One theme that we kept on coming back to was ‘land’. Taken in its broadest context, the relationship between our history and people has always been connected to a sense of place in Scotland. Whilst the issues around land-ownership and management, with its relevance to the environment and economic growth, are often debated, these subjects are best illuminated when narrated either through people, communities or by the photographer themselves. We wanted to show the diversity of Scotland within the idea of a project based around ‘land’ and to be able to stretch the imagination of our audiences to think beyond the obvious. As always, that’s a difficult task, but one I think we have achieved through A Contested Land, the title we settled on for the four individual bodies of work.

From ‘Treasured Island’, 2018. Photograph © Colin McPherson, 2018 all rights reserved.

 

The problem is there are just so many interesting aspects to our ongoing relationship with the physical landscape of Scotland. Misty-eyed romanticism often clouds our judgement about where we live and how we relate to our surrounding environment. For myself, I wanted to tell a personal story, one which could resonate beyond the confines of where I made the work, and which would challenge me to re-examine my relationship and place within a very special community in Argyll.

My connection with the tiny, car-free island of Easdale goes back three decades. I first visited on holiday, and having fallen in love with the place, subsequently built a house and lived there for a year. It is a location best known for its history as the centre of the Scottish slate quarrying industry of the 19th century. Easdale slate was said to have roofed the world, and this industrial legacy is still very much in evidence today, with abandoned buildings, piles of slate spoil and disused flooded quarries configuring the landscape. I was more interested, however, in the parallels of life then and now, more specifically by looking at the difference in men’s lives in the past and today, and how memories of a bygone age still resonate today.

Life was indeed hard in the days when teams of men quarried for slate. The work was relentless and the conditions harsh. But life on Easdale was embellished by a strong sense of communal life, with a school, evening classes for adults and other activities. Paradoxically, it is much harder for islanders these days to engender the same sense of community, although Easdale today boasts a pub, has an active residents group and organises events such as the annual World Stone Skimming Championships. The main connection with the past, however, lies in the challenges and difficulties faced by the population today: the unpredictable weather and tough economic conditions both locally and further afield mean that life and living are almost as precarious today as during the quarrying heyday, when over 400 people lived on Easdale.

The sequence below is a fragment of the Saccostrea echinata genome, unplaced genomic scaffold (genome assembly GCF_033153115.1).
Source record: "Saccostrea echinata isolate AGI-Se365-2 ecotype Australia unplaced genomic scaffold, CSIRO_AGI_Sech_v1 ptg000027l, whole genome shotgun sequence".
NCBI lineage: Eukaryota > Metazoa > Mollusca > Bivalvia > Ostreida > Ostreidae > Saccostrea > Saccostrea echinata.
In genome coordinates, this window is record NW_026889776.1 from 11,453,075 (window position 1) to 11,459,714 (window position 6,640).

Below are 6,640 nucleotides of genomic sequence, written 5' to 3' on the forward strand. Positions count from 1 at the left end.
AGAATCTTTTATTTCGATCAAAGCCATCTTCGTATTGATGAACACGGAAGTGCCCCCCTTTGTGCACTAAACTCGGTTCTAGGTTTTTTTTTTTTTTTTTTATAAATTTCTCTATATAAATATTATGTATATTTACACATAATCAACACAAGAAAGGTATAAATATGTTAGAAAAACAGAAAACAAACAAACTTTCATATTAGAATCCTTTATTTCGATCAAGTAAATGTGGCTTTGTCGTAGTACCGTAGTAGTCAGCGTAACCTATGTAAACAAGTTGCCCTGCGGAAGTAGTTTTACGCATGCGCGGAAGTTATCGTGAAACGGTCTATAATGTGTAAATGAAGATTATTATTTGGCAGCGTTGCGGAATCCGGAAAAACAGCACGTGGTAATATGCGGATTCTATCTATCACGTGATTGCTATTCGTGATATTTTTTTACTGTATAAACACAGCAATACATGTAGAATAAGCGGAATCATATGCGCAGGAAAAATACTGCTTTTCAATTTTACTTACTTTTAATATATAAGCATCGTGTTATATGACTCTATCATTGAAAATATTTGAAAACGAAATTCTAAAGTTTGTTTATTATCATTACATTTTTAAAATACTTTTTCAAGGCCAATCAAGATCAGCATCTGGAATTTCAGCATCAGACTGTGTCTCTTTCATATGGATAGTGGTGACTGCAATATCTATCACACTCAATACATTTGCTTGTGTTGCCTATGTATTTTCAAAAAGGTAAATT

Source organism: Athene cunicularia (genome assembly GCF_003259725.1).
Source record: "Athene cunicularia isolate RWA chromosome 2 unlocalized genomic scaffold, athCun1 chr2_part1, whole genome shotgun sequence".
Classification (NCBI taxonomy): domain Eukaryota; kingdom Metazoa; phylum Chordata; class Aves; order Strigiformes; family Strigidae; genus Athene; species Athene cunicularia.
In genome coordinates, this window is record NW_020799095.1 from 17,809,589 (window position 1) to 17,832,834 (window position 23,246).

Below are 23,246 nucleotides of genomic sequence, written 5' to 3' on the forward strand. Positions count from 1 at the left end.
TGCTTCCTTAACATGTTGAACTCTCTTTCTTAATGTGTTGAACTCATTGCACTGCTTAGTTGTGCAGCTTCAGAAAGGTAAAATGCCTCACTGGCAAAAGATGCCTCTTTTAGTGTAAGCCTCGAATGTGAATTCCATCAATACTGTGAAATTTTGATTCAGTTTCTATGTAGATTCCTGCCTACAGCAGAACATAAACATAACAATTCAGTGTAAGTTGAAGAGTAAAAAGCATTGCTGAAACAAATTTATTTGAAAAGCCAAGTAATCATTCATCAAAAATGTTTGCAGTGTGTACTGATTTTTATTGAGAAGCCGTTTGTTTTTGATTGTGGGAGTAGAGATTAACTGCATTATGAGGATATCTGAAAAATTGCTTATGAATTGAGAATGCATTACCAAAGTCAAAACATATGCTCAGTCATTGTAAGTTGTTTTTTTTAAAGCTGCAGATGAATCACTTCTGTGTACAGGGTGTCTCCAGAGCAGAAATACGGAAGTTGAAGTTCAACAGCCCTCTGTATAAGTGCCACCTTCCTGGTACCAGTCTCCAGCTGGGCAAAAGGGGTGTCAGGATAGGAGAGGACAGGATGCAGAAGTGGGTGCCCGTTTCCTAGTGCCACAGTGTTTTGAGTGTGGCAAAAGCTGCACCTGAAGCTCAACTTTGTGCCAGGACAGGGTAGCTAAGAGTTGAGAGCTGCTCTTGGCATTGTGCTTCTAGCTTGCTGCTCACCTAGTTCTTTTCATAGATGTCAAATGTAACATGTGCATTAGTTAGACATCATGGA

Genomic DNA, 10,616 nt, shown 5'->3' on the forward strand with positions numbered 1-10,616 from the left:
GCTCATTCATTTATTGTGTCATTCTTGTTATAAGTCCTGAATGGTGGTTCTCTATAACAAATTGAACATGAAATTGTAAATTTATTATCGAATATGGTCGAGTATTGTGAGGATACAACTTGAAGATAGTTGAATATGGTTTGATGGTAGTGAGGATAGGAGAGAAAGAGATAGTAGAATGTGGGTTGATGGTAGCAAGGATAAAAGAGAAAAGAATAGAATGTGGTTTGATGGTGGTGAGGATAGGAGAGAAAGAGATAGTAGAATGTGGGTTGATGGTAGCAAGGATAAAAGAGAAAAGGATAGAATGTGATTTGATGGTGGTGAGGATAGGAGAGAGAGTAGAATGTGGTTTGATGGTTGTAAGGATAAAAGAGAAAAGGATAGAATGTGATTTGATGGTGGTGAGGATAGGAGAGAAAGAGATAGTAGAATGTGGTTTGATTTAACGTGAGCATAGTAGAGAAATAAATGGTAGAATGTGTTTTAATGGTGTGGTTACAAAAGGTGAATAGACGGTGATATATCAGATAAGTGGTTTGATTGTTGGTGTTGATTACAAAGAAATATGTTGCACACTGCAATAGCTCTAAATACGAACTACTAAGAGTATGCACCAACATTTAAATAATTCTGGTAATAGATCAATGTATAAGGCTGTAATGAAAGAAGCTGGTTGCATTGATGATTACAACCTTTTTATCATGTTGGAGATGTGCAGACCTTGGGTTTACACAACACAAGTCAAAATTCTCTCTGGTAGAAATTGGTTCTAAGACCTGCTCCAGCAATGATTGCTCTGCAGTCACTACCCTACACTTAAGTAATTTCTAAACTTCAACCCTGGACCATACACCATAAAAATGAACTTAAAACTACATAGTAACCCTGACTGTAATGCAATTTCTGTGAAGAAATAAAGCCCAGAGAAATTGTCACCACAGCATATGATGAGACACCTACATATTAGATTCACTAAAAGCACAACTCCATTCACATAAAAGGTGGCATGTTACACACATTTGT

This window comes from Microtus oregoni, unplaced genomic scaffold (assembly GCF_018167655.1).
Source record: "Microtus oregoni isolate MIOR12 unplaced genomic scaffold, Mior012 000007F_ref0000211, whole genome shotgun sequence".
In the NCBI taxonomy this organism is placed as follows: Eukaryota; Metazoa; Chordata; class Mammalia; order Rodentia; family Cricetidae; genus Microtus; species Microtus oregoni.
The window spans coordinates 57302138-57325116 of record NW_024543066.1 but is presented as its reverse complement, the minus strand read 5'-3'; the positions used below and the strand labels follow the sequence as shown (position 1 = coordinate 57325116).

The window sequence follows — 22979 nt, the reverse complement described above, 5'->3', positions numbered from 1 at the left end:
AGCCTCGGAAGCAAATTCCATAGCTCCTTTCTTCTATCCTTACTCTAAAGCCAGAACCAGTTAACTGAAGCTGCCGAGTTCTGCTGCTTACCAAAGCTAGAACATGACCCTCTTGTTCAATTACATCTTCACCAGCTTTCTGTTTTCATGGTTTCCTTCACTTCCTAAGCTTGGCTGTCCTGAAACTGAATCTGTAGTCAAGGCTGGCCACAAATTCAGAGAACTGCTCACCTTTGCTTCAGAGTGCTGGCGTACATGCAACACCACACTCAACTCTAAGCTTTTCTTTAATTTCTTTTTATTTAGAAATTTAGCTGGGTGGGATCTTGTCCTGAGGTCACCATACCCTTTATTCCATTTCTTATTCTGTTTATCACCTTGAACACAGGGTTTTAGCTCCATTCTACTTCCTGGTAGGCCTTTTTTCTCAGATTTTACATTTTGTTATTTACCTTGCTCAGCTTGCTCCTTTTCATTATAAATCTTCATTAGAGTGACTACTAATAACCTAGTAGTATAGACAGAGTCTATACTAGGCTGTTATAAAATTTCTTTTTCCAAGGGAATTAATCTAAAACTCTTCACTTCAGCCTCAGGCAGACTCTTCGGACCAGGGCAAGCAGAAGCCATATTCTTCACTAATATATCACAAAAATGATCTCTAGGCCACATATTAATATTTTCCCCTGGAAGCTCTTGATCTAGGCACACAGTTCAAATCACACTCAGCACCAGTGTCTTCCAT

From ‘Treasured Island’, 2018. Photograph © Colin McPherson, 2018 all rights reserved.

 

Making the work for Treasured Island allowed me to engage with the community on a new level personally. Although a frequent visitor to Easdale, I have seldom previously used my camera as a means of exploring and narrating life on the island. My family has played a small part in the regeneration of the island (the population now stands at 65, having decreased to just a handful in the 1960s), so this project, shot entirely in 2018, has been my way of rekindling my connection with the place, whilst reflecting the immense sense of pride and care people take for the island. They may not always agree on what’s best for Easdale, but the sense of ownership and a love for the island’s unique landscape is never far from any conversation with local people.

I aim to continue the work I began this year. I believe that it is important to keep documenting the changes around us. We cannot say with any certainty where Scotland, or Easdale, will be in five or ten years’ time, but whatever happens we will still look back to the past to inform ourselves about the present, and hopefully the future…”